Yes, 1958/59, The Blossoms were a black background group. There weren't any yet. It was all white singers, and they weren't groups. They were singers that were called through AFTRA, our union, and they would say, "We need three or four singers," and they could read music. The Blossoms couldn't read music, but we had fantastic ears, and we were a group. It was really amazing because they didn't even look down on us. They told us, "It would probably help you guys if you'd learn how to read music." And we were like, "uh...well...we'll think about it. I don't know how we'd have time, but if we need to learn to read music, we will." But we never did. That's why it made it so great. We were the first who did it...we didn't realize it at the time. We didn't realize until a couple of years later, we started a movement that we didn't even know we were starting. (Hearty laugh) We ended up getting a lot of other black background singers into the business.
Was there any racial prejudice against you being there, or no?
No. No...Because of the musicians. I don't think they even thought about it. There were white and black musicians. It's just that they weren't used to seeing a group of black ladies doing sessions. Nobody ever felt anyway different. We didn't feel any different until we got ready to do the show "Shindig.” That's when our troubles started. Because it was a network television show and they didn't want three black ladies on that show. And the producer, Jack Good, who was from London said, "Well if you don't want my girls, you can't have my show." And he stood his ground and we ended up singing on his show as regulars. That's when we realized, "Wait a minute...there aren't any black background singers." It was the networks who had a problem with us being on that show. But as far as us being in the studio, nobody knew we were black or white, because we didn't sound black or white, we could sound any way record producers wanted us to sound. There was no back-lash for us singing in the studio.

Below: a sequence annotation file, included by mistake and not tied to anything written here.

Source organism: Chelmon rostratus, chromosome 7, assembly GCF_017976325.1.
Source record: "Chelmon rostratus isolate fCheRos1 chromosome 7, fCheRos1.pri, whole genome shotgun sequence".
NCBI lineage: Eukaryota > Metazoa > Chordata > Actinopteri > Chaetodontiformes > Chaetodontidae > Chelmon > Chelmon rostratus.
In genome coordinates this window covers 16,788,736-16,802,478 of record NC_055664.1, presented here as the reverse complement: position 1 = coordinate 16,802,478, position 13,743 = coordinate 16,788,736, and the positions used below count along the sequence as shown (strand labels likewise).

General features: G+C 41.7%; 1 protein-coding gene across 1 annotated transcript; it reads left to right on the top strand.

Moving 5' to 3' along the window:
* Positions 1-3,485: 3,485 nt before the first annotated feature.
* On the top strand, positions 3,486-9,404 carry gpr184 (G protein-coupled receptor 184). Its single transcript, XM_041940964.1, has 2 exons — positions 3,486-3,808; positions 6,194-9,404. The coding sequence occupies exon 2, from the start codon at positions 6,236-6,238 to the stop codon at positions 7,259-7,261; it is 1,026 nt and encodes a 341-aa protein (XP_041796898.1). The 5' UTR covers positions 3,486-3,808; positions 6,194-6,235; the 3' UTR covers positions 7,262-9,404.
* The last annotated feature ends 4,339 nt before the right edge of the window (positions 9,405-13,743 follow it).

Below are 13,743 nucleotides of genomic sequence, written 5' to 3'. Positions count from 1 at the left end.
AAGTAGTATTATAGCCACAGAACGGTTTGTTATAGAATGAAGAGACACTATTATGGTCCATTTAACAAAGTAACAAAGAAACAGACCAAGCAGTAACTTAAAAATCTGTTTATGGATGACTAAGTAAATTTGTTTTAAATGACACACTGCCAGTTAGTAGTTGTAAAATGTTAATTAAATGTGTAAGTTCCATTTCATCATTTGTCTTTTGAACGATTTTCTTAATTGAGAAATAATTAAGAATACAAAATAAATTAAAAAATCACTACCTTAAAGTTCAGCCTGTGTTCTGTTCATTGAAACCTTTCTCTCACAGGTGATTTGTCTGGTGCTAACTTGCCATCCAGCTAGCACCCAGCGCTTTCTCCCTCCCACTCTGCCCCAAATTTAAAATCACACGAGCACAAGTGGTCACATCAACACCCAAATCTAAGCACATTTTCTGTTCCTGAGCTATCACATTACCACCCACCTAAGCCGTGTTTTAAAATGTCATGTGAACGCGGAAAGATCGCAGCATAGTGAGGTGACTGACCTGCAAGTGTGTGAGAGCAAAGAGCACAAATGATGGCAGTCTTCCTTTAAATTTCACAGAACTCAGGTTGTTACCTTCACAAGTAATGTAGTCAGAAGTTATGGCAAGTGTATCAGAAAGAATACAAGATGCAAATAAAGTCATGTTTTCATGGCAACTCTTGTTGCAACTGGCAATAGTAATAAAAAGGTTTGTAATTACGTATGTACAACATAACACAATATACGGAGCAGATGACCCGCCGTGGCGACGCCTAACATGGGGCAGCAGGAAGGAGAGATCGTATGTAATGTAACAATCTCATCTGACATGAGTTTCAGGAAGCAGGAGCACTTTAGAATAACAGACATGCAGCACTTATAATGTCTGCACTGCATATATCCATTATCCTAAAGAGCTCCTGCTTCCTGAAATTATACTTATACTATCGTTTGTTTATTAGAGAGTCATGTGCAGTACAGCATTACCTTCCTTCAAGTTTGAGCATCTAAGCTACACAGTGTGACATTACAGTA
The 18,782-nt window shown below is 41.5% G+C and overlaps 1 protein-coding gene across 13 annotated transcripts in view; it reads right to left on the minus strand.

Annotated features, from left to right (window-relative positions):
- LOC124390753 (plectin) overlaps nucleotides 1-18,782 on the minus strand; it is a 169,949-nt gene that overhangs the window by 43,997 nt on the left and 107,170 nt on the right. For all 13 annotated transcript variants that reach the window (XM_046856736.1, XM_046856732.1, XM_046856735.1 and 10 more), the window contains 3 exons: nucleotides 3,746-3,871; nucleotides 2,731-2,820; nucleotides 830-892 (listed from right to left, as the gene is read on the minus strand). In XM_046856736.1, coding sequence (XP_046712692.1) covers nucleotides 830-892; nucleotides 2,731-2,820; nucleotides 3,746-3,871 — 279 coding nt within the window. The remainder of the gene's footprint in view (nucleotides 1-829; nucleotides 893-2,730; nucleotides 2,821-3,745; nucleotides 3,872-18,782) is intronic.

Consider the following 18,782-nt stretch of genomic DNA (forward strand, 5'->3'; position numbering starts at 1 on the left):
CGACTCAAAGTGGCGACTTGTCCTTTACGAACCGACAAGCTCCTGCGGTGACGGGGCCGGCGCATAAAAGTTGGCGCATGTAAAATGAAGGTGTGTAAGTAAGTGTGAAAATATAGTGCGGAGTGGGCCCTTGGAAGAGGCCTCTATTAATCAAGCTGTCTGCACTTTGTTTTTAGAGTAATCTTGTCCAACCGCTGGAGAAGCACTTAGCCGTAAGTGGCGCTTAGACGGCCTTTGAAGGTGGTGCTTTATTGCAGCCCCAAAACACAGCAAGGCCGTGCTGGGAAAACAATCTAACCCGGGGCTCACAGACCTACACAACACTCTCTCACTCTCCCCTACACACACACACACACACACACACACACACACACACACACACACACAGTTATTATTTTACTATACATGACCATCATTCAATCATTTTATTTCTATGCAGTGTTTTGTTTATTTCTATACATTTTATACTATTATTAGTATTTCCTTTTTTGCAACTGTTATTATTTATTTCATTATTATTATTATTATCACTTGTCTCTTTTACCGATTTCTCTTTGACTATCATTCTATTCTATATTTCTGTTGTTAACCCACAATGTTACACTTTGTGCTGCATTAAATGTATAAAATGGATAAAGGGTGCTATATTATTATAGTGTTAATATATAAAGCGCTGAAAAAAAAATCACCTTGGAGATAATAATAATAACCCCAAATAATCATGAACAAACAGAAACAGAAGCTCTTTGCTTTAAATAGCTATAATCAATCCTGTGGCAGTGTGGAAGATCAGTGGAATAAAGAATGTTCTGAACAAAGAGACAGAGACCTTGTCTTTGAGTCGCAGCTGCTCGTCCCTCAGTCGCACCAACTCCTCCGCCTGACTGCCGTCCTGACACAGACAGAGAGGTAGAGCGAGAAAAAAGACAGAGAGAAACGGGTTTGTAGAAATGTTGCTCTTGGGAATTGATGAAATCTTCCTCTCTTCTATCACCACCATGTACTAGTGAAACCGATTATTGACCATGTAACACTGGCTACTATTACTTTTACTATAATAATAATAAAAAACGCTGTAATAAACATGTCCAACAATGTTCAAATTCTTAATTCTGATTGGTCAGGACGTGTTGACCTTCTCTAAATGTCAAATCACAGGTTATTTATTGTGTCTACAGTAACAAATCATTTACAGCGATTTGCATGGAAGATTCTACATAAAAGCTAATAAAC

Thank goodness that producer stood his ground.
Yes! It could've been a lot different if he would've said, I'm gonna' get some white singers, and then my show will be a success. But their show WAS a success, and they kept the black singers.
What's your next adventure?
I've been contacted by the “O” Channel, Oprah Winfrey, and we're going to do my life story; we're going to turn it into a movie. That's really exciting; I can't wait until we get started on that. Talk about going from the background to the front! That's it!!
Darlene’s beautiful spirit, generous honesty, and infectious laugh carried through our entire conversation. She surely left me an even bigger fan than I was before we spoke.